Sullen silence as Germany’s SPD votes itself back into power
One third of SPD rank-and-file argue the party has lost touch with core voters
Andrea Nahles, designated SPD leader, announcing that the party has approved a plan to join Angela Merkel’s coalition. Photograph: Getty Images
The mood in the Willy Brandt Haus on Sunday morning was less festive than funereal. After their third all-nighter in seven weeks, Germany’s Social Democrat (SPD) leaders looked as much like strung-out Berghain party-goers as crisis-wracked Berlin politicians.
After polls closed last September, Germany’s oldest political party took it on the chin and accepted its worst post-war election result and a term in opposition with stoic cheers.
More than five months later, on another Sunday in SPD headquarters, the party faithful greeted news that they had just voted themselves back into power with sullen silence.
The lack of reaction from SPD supporters on the balconies prompted a confused journalist in the atrium below to ask if they had been instructed not to react.
They hadn’t. But after years of electoral disasters, months of mixed signals and weeks of tetchy debate, they are wrung out before the SPD even enters power.
SPD optimists insist their proud party has survived Bismarck, the Nazis, communism and two World Wars – and will survive another grand coalition with Angela Merkel and her centre-right Christian Democratic Union (CDU).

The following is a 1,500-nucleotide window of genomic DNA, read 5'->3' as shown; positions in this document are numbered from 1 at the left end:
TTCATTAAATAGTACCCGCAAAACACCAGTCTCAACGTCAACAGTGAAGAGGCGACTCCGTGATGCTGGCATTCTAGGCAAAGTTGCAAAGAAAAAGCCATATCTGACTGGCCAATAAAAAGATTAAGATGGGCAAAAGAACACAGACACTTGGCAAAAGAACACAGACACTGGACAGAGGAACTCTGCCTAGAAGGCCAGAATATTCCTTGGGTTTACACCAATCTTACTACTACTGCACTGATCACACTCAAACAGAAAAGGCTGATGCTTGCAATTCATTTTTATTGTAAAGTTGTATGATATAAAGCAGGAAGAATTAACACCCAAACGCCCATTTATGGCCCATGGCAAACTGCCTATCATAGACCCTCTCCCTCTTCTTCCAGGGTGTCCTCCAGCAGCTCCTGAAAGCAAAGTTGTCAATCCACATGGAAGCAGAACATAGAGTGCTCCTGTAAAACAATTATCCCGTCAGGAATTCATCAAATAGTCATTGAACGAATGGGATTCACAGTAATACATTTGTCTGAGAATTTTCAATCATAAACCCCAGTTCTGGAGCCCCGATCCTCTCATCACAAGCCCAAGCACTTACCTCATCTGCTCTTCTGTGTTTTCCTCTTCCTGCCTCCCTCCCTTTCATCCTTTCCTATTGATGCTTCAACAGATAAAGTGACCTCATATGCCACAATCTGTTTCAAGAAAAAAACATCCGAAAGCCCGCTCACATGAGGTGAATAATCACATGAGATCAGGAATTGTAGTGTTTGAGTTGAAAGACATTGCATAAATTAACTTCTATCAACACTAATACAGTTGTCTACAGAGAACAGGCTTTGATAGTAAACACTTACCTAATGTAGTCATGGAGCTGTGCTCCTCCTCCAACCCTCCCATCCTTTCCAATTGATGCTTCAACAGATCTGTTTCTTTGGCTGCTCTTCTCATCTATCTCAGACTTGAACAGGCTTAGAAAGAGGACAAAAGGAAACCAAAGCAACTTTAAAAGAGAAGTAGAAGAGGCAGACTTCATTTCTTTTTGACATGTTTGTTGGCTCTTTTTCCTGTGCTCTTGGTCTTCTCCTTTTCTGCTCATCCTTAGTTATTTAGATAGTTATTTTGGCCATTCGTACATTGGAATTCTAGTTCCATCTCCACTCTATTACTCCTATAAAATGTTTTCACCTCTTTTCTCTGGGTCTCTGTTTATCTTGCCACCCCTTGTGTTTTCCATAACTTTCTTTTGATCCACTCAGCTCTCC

The SPD leadership insist that third time is a charm, presenting a coalition agreement promising a staggering €45 billion for projects close to social democratic hearts: schools, welfare, workers.
But one third of SPD rank-and-file remain doubtful, arguing their party has lost touch with its core voter base, and that opposition is the best place for a radical leftward lurch.
Only time will tell which camp was right, but at this stage the SPD has little left to lose.Transpose SPD political support into musical notes – as the Berliner Morgenpost newspaper did on its website last week – and the tune slides so relentlessly downward that it classifies as a dirge.
Two decades on from Gerhard Schröder’s election triumph, ousting Helmut Kohl from power with almost 41 per cent support, the SPD is now a ghostly poll presence with just 16 per cent support. That puts it effectively neck-and-neck with the far-right Alternative für Deutschland: 150 years its junior and now officially leader of the opposition.
But long-time observers of German politics know that expectation management is always wiser than high hopes.
And even after five months of waiting, the new government is unlikely to leap into life like a young greyhound. Instead it will canter leisurely, like an ageing cart horse, towards looming challenges: high-stakes EU budget talks and an ongoing migration standoff, Brexit uncertainty and an ambitious French reform agenda for the EU.
French president Emmanuel Macron has been waiting since September for an official response to his Sorbonne speech on overhauling the euro area and its financing. But the signals from Berlin: expect less, not more, from Merkel IV.
As soon as her government takes office the window of opportunity for EU reform this year begins to close again. Two major state elections in the autumn, in Bavaria and Hesse, mean that Dr Merkel – under close scrutiny from her party – will be wary of committing to any euro reforms before then that look like a blank cheque from Berlin.
And so Europe is back to business as usual: beholden to the domestic politics – and relentless electoral schedule – of its largest member.